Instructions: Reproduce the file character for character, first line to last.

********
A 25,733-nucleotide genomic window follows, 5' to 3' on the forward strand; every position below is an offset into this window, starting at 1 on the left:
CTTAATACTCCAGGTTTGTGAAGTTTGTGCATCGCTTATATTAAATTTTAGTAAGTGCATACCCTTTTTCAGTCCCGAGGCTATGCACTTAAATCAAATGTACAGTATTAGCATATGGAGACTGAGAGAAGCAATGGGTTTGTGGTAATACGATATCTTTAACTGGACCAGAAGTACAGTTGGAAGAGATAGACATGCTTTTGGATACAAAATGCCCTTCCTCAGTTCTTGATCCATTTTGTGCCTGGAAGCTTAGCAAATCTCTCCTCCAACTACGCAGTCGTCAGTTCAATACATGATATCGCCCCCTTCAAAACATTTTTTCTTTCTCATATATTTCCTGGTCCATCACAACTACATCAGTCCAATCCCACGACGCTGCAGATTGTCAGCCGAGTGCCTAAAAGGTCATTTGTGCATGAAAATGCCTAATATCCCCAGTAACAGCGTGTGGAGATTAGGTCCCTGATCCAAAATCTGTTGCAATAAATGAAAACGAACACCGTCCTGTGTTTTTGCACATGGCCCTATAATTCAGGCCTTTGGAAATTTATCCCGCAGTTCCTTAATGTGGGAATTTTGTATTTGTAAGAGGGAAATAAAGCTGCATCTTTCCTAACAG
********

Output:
A 25,733-nucleotide genomic window follows, 5' to 3' on the forward strand; every position below is an offset into this window, starting at 1 on the left:
CTTAATACTCCAGGTTTGTGAAGTTTGTGCATCGCTTATATTAAATTTTAGTAAGTGCATACCCTTTTTCAGTCCCGAGGCTATGCACTTAAATCAAATGTACAGTATTAGCATATGGAGACTGAGAGAAGCAATGGGTTTGTGGTAATACGATATCTTTAACTGGACCAGAAGTACAGTTGGAAGAGATAGACATGCTTTTGGATACAAAATGCCCTTCCTCAGTTCTTGATCCATTTTGTGCCTGGAAGCTTAGCAAATCTCTCCTCCAACTACGCAGTCGTCAGTTCAATACATGATATCGCCCCCTTCAAAACATTTTTTCTTTCTCATATATTTCCTGGTCCATCACAACTACATCAGTCCAATCCCACGACGCTGCAGATTGTCAGCCGAGTGCCTAAAAGGTCATTTGTGCATGAAAATGCCTAATATCCCCAGTAACAGCGTGTGGAGATTAGGTCCCTGATCCAAAATCTGTTGCAATAAATGAAAACGAACACCGTCCTGTGTTTTTGCACATGGCCCTATAATTCAGGCCTTTGGAAATTTATCCCGCAGTTCCTTAATGTGGGAATTTTGTATTTGTAAGAGGGAAATAAAGCTGCATCTTTCCTAACAG